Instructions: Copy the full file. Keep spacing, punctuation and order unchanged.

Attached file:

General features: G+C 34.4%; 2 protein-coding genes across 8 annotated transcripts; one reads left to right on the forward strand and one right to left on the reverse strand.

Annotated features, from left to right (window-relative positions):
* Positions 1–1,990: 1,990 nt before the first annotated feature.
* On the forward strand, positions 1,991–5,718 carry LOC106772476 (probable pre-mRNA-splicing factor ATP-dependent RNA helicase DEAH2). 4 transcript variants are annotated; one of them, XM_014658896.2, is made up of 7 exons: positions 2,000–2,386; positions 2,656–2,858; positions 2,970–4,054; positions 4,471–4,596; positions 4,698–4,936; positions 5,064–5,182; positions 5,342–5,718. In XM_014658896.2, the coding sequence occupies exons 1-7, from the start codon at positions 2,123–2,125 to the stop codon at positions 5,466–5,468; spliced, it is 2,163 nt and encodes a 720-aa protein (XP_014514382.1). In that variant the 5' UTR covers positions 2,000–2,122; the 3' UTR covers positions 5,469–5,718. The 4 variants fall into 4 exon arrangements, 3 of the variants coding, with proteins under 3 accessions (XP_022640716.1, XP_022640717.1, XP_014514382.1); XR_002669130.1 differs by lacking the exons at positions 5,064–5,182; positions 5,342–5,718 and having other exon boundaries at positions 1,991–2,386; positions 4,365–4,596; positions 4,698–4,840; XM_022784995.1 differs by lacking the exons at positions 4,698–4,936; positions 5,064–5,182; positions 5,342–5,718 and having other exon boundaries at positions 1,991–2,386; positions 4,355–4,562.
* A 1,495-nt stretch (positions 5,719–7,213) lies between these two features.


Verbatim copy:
General features: G+C 34.4%; 2 protein-coding genes across 8 annotated transcripts; one reads left to right on the forward strand and one right to left on the reverse strand.

Annotated features, from left to right (window-relative positions):
* Positions 1–1,990: 1,990 nt before the first annotated feature.
* On the forward strand, positions 1,991–5,718 carry LOC106772476 (probable pre-mRNA-splicing factor ATP-dependent RNA helicase DEAH2). 4 transcript variants are annotated; one of them, XM_014658896.2, is made up of 7 exons: positions 2,000–2,386; positions 2,656–2,858; positions 2,970–4,054; positions 4,471–4,596; positions 4,698–4,936; positions 5,064–5,182; positions 5,342–5,718. In XM_014658896.2, the coding sequence occupies exons 1-7, from the start codon at positions 2,123–2,125 to the stop codon at positions 5,466–5,468; spliced, it is 2,163 nt and encodes a 720-aa protein (XP_014514382.1). In that variant the 5' UTR covers positions 2,000–2,122; the 3' UTR covers positions 5,469–5,718. The 4 variants fall into 4 exon arrangements, 3 of the variants coding, with proteins under 3 accessions (XP_022640716.1, XP_022640717.1, XP_014514382.1); XR_002669130.1 differs by lacking the exons at positions 5,064–5,182; positions 5,342–5,718 and having other exon boundaries at positions 1,991–2,386; positions 4,365–4,596; positions 4,698–4,840; XM_022784995.1 differs by lacking the exons at positions 4,698–4,936; positions 5,064–5,182; positions 5,342–5,718 and having other exon boundaries at positions 1,991–2,386; positions 4,355–4,562.
* A 1,495-nt stretch (positions 5,719–7,213) lies between these two features.